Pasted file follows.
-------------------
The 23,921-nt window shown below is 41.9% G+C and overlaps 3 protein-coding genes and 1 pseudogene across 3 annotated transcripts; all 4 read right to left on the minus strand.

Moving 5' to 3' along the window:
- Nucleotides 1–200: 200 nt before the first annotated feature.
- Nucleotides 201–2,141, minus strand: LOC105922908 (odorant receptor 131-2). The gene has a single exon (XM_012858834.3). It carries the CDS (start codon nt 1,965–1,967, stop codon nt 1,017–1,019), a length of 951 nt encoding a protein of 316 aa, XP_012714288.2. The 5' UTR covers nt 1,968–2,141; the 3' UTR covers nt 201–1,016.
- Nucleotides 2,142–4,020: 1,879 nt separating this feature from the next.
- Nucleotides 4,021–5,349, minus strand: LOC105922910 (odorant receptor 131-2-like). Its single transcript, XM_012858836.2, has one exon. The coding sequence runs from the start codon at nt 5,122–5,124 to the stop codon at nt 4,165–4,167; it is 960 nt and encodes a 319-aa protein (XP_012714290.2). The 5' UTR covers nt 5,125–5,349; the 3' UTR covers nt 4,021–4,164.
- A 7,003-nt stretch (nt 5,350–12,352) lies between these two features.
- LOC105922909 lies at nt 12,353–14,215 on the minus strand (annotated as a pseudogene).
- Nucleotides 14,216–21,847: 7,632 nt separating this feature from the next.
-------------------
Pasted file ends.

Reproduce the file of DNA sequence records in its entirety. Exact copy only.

The 23,921-nt window shown below is 41.9% G+C and overlaps 3 protein-coding genes and 1 pseudogene across 3 annotated transcripts; all 4 read right to left on the minus strand.

Moving 5' to 3' along the window:
- Nucleotides 1–200: 200 nt before the first annotated feature.
- Nucleotides 201–2,141, minus strand: LOC105922908 (odorant receptor 131-2). The gene has a single exon (XM_012858834.3). It carries the CDS (start codon nt 1,965–1,967, stop codon nt 1,017–1,019), a length of 951 nt encoding a protein of 316 aa, XP_012714288.2. The 5' UTR covers nt 1,968–2,141; the 3' UTR covers nt 201–1,016.
- Nucleotides 2,142–4,020: 1,879 nt separating this feature from the next.
- Nucleotides 4,021–5,349, minus strand: LOC105922910 (odorant receptor 131-2-like). Its single transcript, XM_012858836.2, has one exon. The coding sequence runs from the start codon at nt 5,122–5,124 to the stop codon at nt 4,165–4,167; it is 960 nt and encodes a 319-aa protein (XP_012714290.2). The 5' UTR covers nt 5,125–5,349; the 3' UTR covers nt 4,021–4,164.
- A 7,003-nt stretch (nt 5,350–12,352) lies between these two features.
- LOC105922909 lies at nt 12,353–14,215 on the minus strand (annotated as a pseudogene).
- Nucleotides 14,216–21,847: 7,632 nt separating this feature from the next.